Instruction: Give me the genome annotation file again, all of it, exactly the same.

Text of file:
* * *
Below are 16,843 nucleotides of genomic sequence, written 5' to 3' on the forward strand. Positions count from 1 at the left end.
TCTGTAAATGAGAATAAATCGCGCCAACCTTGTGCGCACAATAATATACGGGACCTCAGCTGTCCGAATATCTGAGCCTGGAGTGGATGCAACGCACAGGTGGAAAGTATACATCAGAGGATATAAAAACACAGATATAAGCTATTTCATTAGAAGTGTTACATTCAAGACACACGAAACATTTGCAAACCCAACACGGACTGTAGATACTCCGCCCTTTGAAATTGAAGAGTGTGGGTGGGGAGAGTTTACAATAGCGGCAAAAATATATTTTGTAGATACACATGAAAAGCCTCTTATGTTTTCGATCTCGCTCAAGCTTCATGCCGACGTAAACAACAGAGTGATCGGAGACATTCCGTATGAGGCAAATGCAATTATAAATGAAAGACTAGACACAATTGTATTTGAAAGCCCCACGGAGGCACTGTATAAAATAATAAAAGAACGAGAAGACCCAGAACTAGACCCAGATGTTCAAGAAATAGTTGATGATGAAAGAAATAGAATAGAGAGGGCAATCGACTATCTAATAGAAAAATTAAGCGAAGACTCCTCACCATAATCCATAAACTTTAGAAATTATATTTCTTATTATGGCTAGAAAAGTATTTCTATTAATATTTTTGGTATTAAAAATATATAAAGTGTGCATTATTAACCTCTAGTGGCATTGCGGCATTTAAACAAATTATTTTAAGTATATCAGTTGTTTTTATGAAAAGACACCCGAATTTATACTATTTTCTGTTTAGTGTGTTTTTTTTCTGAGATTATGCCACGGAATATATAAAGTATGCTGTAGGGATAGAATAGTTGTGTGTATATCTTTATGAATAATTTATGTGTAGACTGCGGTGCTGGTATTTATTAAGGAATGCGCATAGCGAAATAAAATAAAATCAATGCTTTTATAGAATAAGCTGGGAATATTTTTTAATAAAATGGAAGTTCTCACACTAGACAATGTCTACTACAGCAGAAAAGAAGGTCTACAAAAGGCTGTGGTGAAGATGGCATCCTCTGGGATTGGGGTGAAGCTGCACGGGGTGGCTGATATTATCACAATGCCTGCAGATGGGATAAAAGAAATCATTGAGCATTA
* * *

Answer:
Below are 16,843 nucleotides of genomic sequence, written 5' to 3' on the forward strand. Positions count from 1 at the left end.
TCTGTAAATGAGAATAAATCGCGCCAACCTTGTGCGCACAATAATATACGGGACCTCAGCTGTCCGAATATCTGAGCCTGGAGTGGATGCAACGCACAGGTGGAAAGTATACATCAGAGGATATAAAAACACAGATATAAGCTATTTCATTAGAAGTGTTACATTCAAGACACACGAAACATTTGCAAACCCAACACGGACTGTAGATACTCCGCCCTTTGAAATTGAAGAGTGTGGGTGGGGAGAGTTTACAATAGCGGCAAAAATATATTTTGTAGATACACATGAAAAGCCTCTTATGTTTTCGATCTCGCTCAAGCTTCATGCCGACGTAAACAACAGAGTGATCGGAGACATTCCGTATGAGGCAAATGCAATTATAAATGAAAGACTAGACACAATTGTATTTGAAAGCCCCACGGAGGCACTGTATAAAATAATAAAAGAACGAGAAGACCCAGAACTAGACCCAGATGTTCAAGAAATAGTTGATGATGAAAGAAATAGAATAGAGAGGGCAATCGACTATCTAATAGAAAAATTAAGCGAAGACTCCTCACCATAATCCATAAACTTTAGAAATTATATTTCTTATTATGGCTAGAAAAGTATTTCTATTAATATTTTTGGTATTAAAAATATATAAAGTGTGCATTATTAACCTCTAGTGGCATTGCGGCATTTAAACAAATTATTTTAAGTATATCAGTTGTTTTTATGAAAAGACACCCGAATTTATACTATTTTCTGTTTAGTGTGTTTTTTTTCTGAGATTATGCCACGGAATATATAAAGTATGCTGTAGGGATAGAATAGTTGTGTGTATATCTTTATGAATAATTTATGTGTAGACTGCGGTGCTGGTATTTATTAAGGAATGCGCATAGCGAAATAAAATAAAATCAATGCTTTTATAGAATAAGCTGGGAATATTTTTTAATAAAATGGAAGTTCTCACACTAGACAATGTCTACTACAGCAGAAAAGAAGGTCTACAAAAGGCTGTGGTGAAGATGGCATCCTCTGGGATTGGGGTGAAGCTGCACGGGGTGGCTGATATTATCACAATGCCTGCAGATGGGATAAAAGAAATCATTGAGCATTA